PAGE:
Professor Warren (I'm using the title she's earned that should get more respect than "Senator" after Thurmond and McCarthy and so many other miscreants) properly called for the "Resistance" to follow the bloody law: If they believe Trump is unfit for office, invoke the 25th Amendment. I'm actually rather pissed off that I had to go down eleven items in my search list before finding one with a non-misleading headline that doesn't miss the point entirely.
What this reflects, more than anything else, is the ahistoricity of the American media/conversation. From the 1950s until Watergate, there was a thread of fictional works that emphasized the duty of subordinate officials to follow the directives of the executive — even when they disagreed with them as policy matters — unless and until willing to pay the personal price for disobedience. Wallace's The R Document, Knebel & Fletcher's Seven Days in May (later adapted for a Kirk Douglas film), even Burdick & Wheeler's horribly mischaracterized (and overblown) Fail-Safe (either the unsatisfactory novel or the unsatisfactory film) were all part of the "national conversation" prior to Watergate, but disappeared. So, too, has the thread, as implicated in Seven Days in May itself: Now, the narrative almost always includes an immediate reward for "resistance." No one spends time in a Birmingham jail any more…
Instead, "resistance" — from the mildest speaking truth to power through active resistance up to whistleblowing — has lost the element that makes it appropriate: Perception of personal risk and the balancing act that prevents descent into anarchy. It's now as much a part of the playbook for personal aggrandizement as anything else; the rats leaving the sinking ship are demanding their fifteen minutes of fame (hoping to parlay that into a continuing slot as a pundit, which has much less risk of failure because it doesn't require the effort and expertise of actually making something happen and dealing with the unanticipated consequences) instead of doing anything to plug the leak… or prevent the next one. It's 20/200 hindsight from ignoramuses who espoused an ideologically correct policy and then discovered that policy didn't fit anything resembling facts (or even alt-facts). It's refusal to accept that Mark Felt neither sought nor obtained glory, riches, higher office, or that fifteen minutes through his acts of "resistance."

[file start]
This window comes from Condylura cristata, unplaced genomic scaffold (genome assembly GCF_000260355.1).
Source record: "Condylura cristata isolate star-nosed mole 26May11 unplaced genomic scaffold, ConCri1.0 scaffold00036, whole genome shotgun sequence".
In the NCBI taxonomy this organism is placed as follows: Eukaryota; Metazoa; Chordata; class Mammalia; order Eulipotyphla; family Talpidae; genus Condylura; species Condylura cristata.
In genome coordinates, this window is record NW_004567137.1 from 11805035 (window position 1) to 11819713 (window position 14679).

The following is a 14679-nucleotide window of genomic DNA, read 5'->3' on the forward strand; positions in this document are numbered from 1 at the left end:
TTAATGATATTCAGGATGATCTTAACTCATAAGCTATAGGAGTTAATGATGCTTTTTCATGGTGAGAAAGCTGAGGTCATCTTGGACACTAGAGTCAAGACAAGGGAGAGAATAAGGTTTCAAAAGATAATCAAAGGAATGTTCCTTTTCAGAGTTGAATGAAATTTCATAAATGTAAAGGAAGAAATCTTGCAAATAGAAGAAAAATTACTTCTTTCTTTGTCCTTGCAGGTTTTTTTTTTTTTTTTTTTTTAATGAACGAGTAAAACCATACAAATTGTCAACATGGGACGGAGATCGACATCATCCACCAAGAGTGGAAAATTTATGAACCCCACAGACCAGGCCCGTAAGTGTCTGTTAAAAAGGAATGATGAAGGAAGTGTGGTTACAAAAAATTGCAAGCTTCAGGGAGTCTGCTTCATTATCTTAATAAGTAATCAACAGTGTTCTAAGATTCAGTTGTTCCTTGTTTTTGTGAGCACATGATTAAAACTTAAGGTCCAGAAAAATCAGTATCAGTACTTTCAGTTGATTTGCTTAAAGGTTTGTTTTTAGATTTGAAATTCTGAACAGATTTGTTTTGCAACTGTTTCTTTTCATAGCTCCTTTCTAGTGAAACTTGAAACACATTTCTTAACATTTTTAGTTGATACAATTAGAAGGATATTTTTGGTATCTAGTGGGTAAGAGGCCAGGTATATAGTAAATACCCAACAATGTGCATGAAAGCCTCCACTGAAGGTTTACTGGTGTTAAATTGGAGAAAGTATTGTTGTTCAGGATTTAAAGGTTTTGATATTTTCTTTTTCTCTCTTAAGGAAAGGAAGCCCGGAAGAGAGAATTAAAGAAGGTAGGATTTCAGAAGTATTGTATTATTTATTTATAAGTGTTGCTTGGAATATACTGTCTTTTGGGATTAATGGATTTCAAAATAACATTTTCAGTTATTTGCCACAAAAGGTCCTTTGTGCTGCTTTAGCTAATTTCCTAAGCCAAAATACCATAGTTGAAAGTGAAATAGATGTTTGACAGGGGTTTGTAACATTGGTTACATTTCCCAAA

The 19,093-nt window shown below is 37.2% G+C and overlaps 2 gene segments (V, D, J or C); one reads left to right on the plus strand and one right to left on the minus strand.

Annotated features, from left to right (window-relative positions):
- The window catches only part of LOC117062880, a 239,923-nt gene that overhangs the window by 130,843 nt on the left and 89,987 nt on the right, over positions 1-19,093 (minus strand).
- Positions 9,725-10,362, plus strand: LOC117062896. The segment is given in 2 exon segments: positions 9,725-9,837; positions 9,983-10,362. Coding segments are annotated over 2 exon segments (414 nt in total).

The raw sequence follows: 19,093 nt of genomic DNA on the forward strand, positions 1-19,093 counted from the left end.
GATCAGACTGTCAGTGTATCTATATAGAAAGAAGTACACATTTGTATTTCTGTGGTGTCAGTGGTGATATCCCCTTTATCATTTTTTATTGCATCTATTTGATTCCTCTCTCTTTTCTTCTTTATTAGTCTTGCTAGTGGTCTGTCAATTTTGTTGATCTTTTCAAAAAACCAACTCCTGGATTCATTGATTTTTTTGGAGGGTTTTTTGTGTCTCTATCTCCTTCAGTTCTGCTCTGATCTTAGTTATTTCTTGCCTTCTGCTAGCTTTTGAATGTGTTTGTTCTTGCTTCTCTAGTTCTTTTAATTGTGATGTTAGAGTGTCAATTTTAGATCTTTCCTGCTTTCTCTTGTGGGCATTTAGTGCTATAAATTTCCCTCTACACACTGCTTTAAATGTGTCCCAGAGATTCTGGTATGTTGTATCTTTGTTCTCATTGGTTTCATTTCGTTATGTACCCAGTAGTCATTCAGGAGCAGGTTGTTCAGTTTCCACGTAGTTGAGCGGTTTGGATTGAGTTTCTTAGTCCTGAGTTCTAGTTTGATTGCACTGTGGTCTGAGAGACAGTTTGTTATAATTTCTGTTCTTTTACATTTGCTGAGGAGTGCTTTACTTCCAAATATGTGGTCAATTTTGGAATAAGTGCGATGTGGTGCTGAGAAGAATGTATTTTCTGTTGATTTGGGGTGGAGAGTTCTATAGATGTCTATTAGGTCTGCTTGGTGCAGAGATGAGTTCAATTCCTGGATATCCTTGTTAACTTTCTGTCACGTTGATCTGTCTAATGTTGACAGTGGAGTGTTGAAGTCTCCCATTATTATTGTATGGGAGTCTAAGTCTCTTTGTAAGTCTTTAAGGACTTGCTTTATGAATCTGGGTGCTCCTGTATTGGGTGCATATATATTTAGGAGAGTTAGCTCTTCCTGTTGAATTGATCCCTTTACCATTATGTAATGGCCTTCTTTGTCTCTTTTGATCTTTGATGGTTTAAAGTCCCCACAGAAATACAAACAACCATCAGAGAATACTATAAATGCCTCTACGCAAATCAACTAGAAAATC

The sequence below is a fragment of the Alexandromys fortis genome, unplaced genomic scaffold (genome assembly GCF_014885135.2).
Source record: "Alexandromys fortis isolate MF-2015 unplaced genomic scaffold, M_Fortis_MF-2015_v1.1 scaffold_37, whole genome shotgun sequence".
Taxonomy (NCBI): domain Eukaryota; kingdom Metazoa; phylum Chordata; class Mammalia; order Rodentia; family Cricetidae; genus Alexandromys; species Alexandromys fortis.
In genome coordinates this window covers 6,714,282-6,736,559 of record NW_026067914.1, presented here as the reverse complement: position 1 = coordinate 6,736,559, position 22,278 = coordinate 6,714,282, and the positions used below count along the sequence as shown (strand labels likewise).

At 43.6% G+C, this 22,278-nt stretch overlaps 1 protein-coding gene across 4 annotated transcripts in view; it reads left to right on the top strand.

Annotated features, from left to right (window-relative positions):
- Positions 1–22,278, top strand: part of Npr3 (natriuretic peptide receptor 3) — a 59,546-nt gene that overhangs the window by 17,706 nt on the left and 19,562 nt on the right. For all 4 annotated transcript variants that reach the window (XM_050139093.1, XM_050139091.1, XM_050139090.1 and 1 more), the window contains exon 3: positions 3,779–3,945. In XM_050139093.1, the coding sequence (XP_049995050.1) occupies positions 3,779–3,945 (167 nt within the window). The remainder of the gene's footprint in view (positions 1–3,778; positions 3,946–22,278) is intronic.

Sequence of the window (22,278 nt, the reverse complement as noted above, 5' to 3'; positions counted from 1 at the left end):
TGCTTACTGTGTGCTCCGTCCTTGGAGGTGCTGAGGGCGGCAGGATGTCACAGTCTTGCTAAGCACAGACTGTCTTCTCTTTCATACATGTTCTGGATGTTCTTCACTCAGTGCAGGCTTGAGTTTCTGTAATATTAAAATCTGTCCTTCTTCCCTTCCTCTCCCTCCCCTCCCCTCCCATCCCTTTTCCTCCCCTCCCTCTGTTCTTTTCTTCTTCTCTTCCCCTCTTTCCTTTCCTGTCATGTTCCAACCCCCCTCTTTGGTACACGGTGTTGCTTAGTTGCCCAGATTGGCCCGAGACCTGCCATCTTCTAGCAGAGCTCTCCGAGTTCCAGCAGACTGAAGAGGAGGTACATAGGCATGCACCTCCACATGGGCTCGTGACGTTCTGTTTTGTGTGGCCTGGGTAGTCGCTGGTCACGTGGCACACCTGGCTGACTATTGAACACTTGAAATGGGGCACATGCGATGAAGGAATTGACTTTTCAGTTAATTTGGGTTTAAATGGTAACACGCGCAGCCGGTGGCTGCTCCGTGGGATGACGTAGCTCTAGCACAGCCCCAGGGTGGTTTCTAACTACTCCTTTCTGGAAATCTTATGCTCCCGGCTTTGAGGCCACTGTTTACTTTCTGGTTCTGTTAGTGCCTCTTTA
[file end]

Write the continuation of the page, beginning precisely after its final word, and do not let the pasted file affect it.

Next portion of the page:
That's what Professor Warren is getting at, which you'll understand if you actually read/listen to her tweet (not linked; this blawg never links to that social media platform, but you can find it in Ms Martinez's article) or website instead of the misbegotten headlines and soundbites. Actions have consequences, and they're often mixed. That's perhaps too, umm, professorial a view for one to expect from a Senator elected in our broken
two-party binary-merit system that forces us to choose the lesser evil all time because the choices we are presented are almost always evil; and, therefore, that's not what the media heard or continues to spin. The irony that so many of the commentators criticizing the oversimplistic soundbite view of Professor Warren's comment are (or at least portray themselves as) "resisters" who used that "resistance" as a stepping stone to a larger platform has escaped just about everyone.
disclosure: As a newly minted lawyer in the mid-1990s, I represented consumers in a number of class actions that were related to or going through the bankruptcy courts, and more generally in consumer finance. Professor Warren was a leading authority and provided valuable consultation on some of those matters… including, on more than one occasion, pointing out that one of the firm's dearly-loved positions was not defensible in law, but required a legislative fix if that was even possible.